Product Review: RM Slate

Product Review: RM Slate

Product: RM Slate (Windows) (www.rmeducation.com/us)

By Carol S. Holzberg

Retail Price: $694; $749 (with RM Easiteach Next Generation teaching tools and RM Podium 2.0 podcasting software). Optional accessories include: Docking Station: (for charging, desktop use, and Ethernet port) $89.95; Case: $24.95; Stylus: $14.95; and Keyboard: $24.95. Warranty: 1 year included as standard; 2 years, $157.00; 3 years, $257.00

The RM Slate is a Microsoft Windows 7 touch-sensitive tablet equipped with Windows 7 Home Premium, and a full complement of components, including a 1.66 GHz Intel Atom processor, 2GB RAM, an 11.6-inch display, integrated Bluetooth 2.1 and 802.11b/g/n WiFi for connectivity, plus a front-facing 1.3 megapixel Webcam. Additionally, this tablet sports a 32GB solid state hard drive, 2 USB ports, one mini-HDMI connector, slots for optional SD and SIM cards, 2 stereo speakers, and an OMTP (audio in/out port) connector for a conventional headset. With full support for Windows, users can install and run PC applications such as Microsoft Office, LibreOffice 3.x (an Open Source Microsoft Office alternative), and Microsoft Touch Pack for Windows 7, a collection of games and applications for Windows 7 computers with multi-touch enabled displays (http://www.microsoft.com/downloads/details.aspx?FamilyID=b152fadd-82e4-4ddb-a46a-aebe49944428&displaylang=en). Unlike Apple’s iPad, the RM Slate does Flash, a capability that teachers and students will appreciate if they visit Web sites with Flash-based activities and movies. I did receive error messages when I tried to install and run the trial version of Kurzweil 3000 v12.

Quality and Effectiveness

The RM Slate measures 11.61” x 7.67” x .55” and weighs 2.19 pounds, making it slightly larger and somewhat heavier than both first and second generation iPads. With its glossy capacitive multi-touch screen capable of 1366 x 768 resolution and an accelerometer for screen orientation, the display is clear, bright and responsive to touch. Users can rotate the device 90 or 180 degrees in any direction (e.g., from landscape to portrait or vice versa), then wait a few seconds as the screen blanks and automatically redraws to accommodate its new orientation.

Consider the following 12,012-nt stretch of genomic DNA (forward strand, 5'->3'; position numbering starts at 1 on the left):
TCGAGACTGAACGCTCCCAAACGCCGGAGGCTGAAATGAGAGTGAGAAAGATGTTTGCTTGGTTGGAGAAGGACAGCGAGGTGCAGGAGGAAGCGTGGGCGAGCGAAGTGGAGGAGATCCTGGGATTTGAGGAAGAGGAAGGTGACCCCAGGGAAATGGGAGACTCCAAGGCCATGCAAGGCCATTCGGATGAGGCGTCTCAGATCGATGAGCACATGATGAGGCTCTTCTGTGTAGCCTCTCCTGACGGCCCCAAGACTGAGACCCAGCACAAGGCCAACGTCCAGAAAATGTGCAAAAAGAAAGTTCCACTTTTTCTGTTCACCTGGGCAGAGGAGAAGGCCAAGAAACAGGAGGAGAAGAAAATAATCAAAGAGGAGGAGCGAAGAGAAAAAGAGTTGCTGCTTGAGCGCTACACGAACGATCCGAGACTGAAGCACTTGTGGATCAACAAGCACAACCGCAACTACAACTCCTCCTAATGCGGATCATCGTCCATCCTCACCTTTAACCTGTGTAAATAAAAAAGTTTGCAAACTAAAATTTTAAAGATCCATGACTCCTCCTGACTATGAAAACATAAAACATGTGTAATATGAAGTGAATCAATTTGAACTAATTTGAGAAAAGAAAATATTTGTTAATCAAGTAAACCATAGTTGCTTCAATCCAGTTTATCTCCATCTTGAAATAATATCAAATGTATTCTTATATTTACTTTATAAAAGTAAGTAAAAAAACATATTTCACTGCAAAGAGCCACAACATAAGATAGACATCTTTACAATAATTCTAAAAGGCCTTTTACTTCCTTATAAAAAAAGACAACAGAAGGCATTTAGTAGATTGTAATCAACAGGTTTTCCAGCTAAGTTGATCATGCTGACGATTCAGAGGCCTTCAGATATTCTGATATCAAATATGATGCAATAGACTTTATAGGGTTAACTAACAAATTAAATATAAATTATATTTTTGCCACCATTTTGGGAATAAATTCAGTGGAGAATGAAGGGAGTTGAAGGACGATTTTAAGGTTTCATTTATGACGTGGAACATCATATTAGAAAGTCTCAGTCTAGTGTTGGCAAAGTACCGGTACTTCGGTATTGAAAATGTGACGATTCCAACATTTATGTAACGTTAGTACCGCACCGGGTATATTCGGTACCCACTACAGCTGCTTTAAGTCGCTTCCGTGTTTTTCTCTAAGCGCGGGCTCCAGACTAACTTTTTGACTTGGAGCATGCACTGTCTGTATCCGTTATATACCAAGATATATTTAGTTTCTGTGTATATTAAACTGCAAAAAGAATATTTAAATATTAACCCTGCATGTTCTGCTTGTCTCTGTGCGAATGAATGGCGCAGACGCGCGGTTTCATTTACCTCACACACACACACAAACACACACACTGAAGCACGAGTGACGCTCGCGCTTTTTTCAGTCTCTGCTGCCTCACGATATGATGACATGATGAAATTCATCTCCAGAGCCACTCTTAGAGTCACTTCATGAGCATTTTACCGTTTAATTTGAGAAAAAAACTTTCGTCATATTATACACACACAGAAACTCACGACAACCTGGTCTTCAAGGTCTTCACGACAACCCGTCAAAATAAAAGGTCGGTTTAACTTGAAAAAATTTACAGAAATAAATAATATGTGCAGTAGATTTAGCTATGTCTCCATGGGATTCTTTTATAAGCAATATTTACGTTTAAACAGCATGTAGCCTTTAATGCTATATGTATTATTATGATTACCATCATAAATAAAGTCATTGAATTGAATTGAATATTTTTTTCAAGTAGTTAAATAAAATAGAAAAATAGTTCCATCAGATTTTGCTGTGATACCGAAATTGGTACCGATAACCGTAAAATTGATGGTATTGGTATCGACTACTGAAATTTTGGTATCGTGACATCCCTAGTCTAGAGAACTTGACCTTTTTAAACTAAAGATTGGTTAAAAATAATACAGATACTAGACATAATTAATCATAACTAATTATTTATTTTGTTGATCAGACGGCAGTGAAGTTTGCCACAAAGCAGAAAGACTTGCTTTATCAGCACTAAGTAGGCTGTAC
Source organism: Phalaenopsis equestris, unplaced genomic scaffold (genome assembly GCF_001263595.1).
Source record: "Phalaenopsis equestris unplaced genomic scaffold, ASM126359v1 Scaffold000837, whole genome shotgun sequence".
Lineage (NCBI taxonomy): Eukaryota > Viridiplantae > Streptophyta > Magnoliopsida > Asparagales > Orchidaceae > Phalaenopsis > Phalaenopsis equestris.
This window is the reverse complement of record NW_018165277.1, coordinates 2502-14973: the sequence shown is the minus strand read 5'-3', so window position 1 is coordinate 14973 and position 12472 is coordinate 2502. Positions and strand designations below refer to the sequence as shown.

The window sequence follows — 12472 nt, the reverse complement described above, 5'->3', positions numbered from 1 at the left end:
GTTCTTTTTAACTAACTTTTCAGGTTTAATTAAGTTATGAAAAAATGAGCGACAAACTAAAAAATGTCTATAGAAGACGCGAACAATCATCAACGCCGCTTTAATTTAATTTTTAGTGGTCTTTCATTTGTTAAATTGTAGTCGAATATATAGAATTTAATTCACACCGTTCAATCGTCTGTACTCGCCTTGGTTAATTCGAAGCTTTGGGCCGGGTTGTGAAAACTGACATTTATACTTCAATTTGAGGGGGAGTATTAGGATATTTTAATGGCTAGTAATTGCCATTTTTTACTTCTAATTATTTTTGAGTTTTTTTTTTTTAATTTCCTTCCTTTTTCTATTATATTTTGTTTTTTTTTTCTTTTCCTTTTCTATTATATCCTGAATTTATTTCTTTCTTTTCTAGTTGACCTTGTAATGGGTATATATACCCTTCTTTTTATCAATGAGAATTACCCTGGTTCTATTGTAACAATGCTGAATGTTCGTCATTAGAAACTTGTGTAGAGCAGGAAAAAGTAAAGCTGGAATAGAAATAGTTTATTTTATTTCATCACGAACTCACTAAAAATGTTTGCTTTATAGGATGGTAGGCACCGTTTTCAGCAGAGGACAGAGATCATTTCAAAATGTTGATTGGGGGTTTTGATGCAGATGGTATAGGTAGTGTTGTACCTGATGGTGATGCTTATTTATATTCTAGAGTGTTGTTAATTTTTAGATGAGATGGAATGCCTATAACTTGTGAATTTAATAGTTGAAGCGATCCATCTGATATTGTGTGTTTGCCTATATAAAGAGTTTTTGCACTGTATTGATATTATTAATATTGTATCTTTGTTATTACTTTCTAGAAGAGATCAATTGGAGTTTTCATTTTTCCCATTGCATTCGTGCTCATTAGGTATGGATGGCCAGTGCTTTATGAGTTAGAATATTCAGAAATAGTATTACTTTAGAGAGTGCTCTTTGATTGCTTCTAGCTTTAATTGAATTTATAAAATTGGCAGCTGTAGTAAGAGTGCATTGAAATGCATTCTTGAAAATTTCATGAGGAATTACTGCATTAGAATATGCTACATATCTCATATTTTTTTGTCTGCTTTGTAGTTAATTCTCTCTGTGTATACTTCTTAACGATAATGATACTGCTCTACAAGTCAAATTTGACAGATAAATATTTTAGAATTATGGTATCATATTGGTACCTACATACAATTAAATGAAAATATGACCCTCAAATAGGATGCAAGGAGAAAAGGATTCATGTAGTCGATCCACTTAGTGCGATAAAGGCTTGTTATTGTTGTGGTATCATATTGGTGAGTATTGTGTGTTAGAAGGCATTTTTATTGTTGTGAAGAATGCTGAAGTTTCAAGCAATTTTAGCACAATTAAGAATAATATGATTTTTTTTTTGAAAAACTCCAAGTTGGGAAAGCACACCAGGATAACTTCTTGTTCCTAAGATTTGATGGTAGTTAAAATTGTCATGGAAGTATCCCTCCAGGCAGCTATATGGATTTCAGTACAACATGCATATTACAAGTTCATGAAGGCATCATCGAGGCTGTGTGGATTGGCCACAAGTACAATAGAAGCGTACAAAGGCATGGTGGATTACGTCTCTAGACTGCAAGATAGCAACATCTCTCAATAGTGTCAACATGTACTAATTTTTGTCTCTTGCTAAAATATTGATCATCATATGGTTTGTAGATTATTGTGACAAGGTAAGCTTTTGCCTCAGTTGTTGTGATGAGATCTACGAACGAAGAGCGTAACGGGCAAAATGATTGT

The touch-sensitive screen supports a variety of finger intuitive movements, including single and double-tapping, dragging, flicking, pinching, expanding and rotating. For example, you can rotate a selected image by touching two points on the image and moving your fingers in a twisting motion. Similarly, you can bring up the right-click menu either by pressing the screen with one finger and then tapping with a second finger close by or using a finger to press, hold, and release the screen.

A Windows Pen and Touch Control Panel has options to adjust Pen, Flick, Handwriting, Touch and Panning settings. To use handwriting options, you must first train the device to recognize your handwriting style. Purchasing the optional stylus for this task is probably a good idea because it is somewhat difficult to write with a finger.

Ease of Use

If you already know your way around Windows 7, you won’t have any problems transitioning to the RM Slate. A helpful Quick Start Guide can be downloaded from http://www.rm.com/_RMVirtual/Media/Downloads/RM_Slate_QSG.pdf. Housed in a magnesium alloy case with rubberized grip that keeps the unit from sliding around on a desktop or lap, this tablet has USB and HDMI connectors, making it fully compatible with a host of peripherals, including USB keyboards, mice, trackballs, data-loggers and sensors. In the beginning, I attached a USB mouse to help with point and click selections as I found the on-screen keyboard keys a bit small for my adult-size fingers. But after a few days of practice, I preferred to use the device by simply tapping the screen.